Today’s bathroom post is all about my absolute favorite part of the upgrade:
I have hated our bathroom tile for 2 years. It was a fiery hate. But I was so, so scared to paint it because I didn’t want to make things worse. The biggest factor in my decision to finally take the plunge: the shower is not tiled, only the walls outside of it. So none of the painted tile will ever get wet.
There are about a million tutorials to painting tile, but here’s what I did:
- Spackled all the areas where the grout and/or tile was cracked (our grout was only about 1/8 inch thick, had it been thicker I probably would have opted to touch up with actual grout instead of spackle)
- Sand the spackle and paint drips, no need to sand all the tile
- Scrub clean with CLR, wipe with damp towel, dry with a dry tile
- Use a small foam roller to roll on 2 coats of Zinsser Bullseye 1-2-3 primer (it notes on the container that it’s good for slick surfaces). Let each coat dry thoroughly before applying the next.
Tip: On the first coat, I cut in with a brush and then just rolled on the paint, like you would in any other room. For the second coat I loaded up my brush with paint and literally shoved the paint into the grout, then rolled it smooth. Work in small sections and take your time.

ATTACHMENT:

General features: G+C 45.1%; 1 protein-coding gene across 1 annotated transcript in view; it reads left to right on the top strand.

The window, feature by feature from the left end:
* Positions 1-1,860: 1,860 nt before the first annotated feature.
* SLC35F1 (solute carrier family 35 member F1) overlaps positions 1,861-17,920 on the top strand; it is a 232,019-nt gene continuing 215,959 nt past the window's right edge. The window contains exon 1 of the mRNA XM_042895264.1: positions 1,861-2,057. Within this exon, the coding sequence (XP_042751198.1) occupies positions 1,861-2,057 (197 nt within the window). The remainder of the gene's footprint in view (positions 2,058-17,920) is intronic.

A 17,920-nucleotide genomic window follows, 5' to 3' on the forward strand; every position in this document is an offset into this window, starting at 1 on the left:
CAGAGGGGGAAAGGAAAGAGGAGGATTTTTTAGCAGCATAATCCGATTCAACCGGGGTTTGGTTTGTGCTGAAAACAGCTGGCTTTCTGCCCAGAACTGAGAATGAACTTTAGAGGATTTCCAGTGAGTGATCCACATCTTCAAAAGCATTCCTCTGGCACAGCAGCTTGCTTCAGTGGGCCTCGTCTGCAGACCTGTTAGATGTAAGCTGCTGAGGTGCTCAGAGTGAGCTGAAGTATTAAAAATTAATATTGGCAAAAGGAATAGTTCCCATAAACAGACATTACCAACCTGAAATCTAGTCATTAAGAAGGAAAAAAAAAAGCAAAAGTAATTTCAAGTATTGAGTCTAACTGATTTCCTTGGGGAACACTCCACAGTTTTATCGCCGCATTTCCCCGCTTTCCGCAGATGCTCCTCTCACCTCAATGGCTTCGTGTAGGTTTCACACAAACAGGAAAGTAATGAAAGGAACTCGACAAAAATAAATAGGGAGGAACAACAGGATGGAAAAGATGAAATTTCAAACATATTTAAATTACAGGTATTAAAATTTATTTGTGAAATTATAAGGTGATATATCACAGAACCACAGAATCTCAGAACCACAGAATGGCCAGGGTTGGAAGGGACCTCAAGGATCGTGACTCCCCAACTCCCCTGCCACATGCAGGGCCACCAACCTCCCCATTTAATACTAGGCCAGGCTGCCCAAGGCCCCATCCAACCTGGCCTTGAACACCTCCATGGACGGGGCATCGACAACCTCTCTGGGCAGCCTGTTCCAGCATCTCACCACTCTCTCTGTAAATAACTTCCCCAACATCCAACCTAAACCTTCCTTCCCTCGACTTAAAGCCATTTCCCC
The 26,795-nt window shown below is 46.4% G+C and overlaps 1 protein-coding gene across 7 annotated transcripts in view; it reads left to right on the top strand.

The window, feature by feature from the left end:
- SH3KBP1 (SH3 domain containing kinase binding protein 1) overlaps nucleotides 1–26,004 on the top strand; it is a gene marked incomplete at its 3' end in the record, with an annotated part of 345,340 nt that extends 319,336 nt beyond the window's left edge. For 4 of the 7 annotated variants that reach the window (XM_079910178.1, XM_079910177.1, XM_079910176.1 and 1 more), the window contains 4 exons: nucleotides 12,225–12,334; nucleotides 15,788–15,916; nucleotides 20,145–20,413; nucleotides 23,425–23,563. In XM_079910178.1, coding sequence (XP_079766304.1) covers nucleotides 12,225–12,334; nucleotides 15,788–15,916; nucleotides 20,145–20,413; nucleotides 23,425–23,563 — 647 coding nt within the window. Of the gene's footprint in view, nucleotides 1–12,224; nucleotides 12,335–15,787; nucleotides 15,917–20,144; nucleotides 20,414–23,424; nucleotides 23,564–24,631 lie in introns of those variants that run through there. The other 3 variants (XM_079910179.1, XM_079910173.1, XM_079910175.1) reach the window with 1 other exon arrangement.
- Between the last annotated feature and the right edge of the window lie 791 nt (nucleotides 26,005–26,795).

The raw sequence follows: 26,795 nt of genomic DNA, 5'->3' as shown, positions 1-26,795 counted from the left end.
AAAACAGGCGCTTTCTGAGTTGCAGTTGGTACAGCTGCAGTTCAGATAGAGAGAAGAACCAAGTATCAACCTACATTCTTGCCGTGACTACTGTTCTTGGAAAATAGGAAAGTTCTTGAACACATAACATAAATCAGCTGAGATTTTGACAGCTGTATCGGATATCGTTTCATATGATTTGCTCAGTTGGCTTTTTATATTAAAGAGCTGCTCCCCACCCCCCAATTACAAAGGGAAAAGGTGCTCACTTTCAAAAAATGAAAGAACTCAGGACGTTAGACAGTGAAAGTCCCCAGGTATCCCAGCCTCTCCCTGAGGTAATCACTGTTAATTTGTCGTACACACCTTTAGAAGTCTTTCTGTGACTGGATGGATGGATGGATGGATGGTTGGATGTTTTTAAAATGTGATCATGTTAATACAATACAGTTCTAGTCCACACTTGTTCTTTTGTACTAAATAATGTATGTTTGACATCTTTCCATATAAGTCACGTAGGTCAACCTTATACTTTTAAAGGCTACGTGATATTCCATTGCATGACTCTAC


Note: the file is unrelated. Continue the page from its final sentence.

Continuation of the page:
- Use a small foam roller to roll on 2 coats of Sherwin Williams Super Paint + Primer. Follow the same process as above: let dry completely between coats, focus on shoving paint into the grout
I am not affiliated with any of these products, I just used them and they were awesome.
The paint will all dry to the touch within an hour or two of being done, but you should really be very careful and go easy on it for about a week so it has time to fully harden.
The absolute most difficult part was getting coverage on the grout, I destroyed my brush doing this so don’t use a brush you ever want to use again.
I am debating whether to go over it with a coat of poly, because I’m so so nervous that it’ll chip. So far my verdict is to at least poly the toilet paper roller because it gets touched a lot, but to leave the rest of the wall unless it looks like it really needs it. What do you think?
I’m also debating whether or not to paint that wood trim white. The first level of our house has all white trim and the second level has all wood toned, so it could go either way.
I’m extremely glad I decided to go for it and paint. The flaws in the tile are gone, the weird places where they tiled brown tiles on top of beige tiles (??!!) blend a bit more now that it’s all one color, and it is endlessly brighter in there.